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Photograph by Eric A. Carlson

Notes From the Underbelly

Woodchuck Redux

By Eric A. Carlson


"You tread on the heels of the many, till you come where the ways divide."

--Robert Service


AS A PUP, I was fascinated by the adventures of Huey, Duey and Louie Duck, nephews of Donald. Invariably they would find themselves in the most amazing pickle, surrounded by ominous foes and impassible terrain--lodged between Scylla and Charybdis as it were. But just as fate's dark hand was set to strike down, Huey would pull out his dog-eared copy of The Junior Woodchuck Manual, scan the index for the appropriate entry and, Lo and Behold, there would be a concise step-by-step procedure dealing with the problem. Good documentation is a thing of joy and can save your life in combat.

On a recent sojourn to the Tech Museum of Innovation gift shop, I stumbled upon Martin Cheeks' guidebook Silicon Valley--and was immediately transported into the feathery body of Huey, paging through the awful but wonderful dark secrets of the Woodchuck Manual. There is so much useful information about Santa Clara Valley in Martin's opus that it is downright scary. The book fulfills all the basic requirements of a guidebook and then takes off in unexpected directions: an amusing discussion explaining the differences between silicon and silicone, the story of the "incendiary love letters of General Naglee," a Silicon Valley geek glossary informing that "square-headed girlfriend" means a computer and that "percussive maintenance" equates to, in Martin's words, "giving a computer a hard whack in an effort to get it to work correctly."

I was hard-pressed to find anything askew with Silicon Valley--only a couple of nits. When Martin discusses San Jose's distinction of being the last California city to host a public lynching (St. James Park, 1933) he describes the two victims as being hung from the same tree: ". . . Holmes battled hard for his life, but eventually he, too, swung from a second rope on the same tree." In fact, Thomas Thurmond was hung from a mulberry tree, and John Holmes from an elm tree a few feet away. They had kidnapped and murdered San Jose's favorite son, Brooke Hart.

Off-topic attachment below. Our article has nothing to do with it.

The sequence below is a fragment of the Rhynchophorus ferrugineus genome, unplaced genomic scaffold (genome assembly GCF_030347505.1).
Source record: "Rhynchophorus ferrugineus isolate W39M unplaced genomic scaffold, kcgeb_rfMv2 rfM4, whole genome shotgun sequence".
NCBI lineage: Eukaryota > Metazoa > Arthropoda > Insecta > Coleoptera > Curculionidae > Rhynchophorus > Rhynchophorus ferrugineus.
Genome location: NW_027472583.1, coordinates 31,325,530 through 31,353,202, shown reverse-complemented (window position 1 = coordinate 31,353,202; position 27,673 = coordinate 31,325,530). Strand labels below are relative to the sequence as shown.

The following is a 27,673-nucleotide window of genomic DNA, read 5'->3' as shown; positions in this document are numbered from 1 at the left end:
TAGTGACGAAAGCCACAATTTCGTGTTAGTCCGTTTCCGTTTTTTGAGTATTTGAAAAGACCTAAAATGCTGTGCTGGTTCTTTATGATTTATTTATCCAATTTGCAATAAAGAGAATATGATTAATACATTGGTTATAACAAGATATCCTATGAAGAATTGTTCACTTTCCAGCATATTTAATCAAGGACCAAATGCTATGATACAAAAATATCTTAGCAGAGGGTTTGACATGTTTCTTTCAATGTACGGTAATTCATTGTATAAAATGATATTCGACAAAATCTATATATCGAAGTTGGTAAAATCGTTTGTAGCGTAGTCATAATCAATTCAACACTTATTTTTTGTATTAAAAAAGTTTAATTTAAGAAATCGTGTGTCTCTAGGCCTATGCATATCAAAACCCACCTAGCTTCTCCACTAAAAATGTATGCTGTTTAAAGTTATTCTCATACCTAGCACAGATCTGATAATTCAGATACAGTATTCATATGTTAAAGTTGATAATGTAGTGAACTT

Although Martin bravely discusses the Quetzalcoatl and Fallon statue controversies--the mere mention of which causes grown councilpersons to cry and mayors to wince, he fails to mention the disturbing stories of vicious albinos holed up in the mountains surrounding Alum Rock Park. Some claim the reports are nothing more than urban myths fostered by parents to encourage their children to exit the park before dark--I think not. The $970,000 missing from the Alum Rock School District may very well be in a dank sulfuric cave above Penitencia Creek--being counted by misbehaving albinos.

Also missing from Silicon Valley is any mention of the annual Bark in the Parktm dog festival held in Naglee Park (San Jose). This omission is more egregious in nature, as the event is the finest celebration of dogdom in Santa Clara County. Here, one can buy canine furniture, purchase rabies shots or walk with a beloved pooch into misting tents. Last year, dogs as proud as butlers demonstrated their skills in grassy circles as the Mike Sloan Big Band played old-time jigs in the distance. Particularly impressive were greyhounds, whose elegance puts all other dogs to shame, making them look like mutts and curs when placed alongside. The 2001 version of this ritual occurs on September 8. Be there with your dog.

Martin is forgiven for leaving out The Bark--it is a rare oversight. His droll reporting of L'Affaire du Francais Mysterieux, Local Boys Make Good, Rough Rider Teddy Plants a Tree in Campbell, Mountain Charley, and Mansions, Mushrooms and Marilyn Monroe is atonement enough for a venial sin.

Final Note: I fell in love with greyhounds last year. Many claim that they make superlative, loving pets. But they are fast, and if they break from their leash they have the ability to run very far, in a very short period of time, becoming disoriented and lost. Like NASDAQ.

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From the July 5-11, 2001 issue of Metro, Silicon Valley's Weekly Newspaper.

Copyright © 2001 Metro Publishing Inc. Metroactive is affiliated with the Boulevards Network.

For more information about the San Jose/Silicon Valley area, visit sanjose.com.




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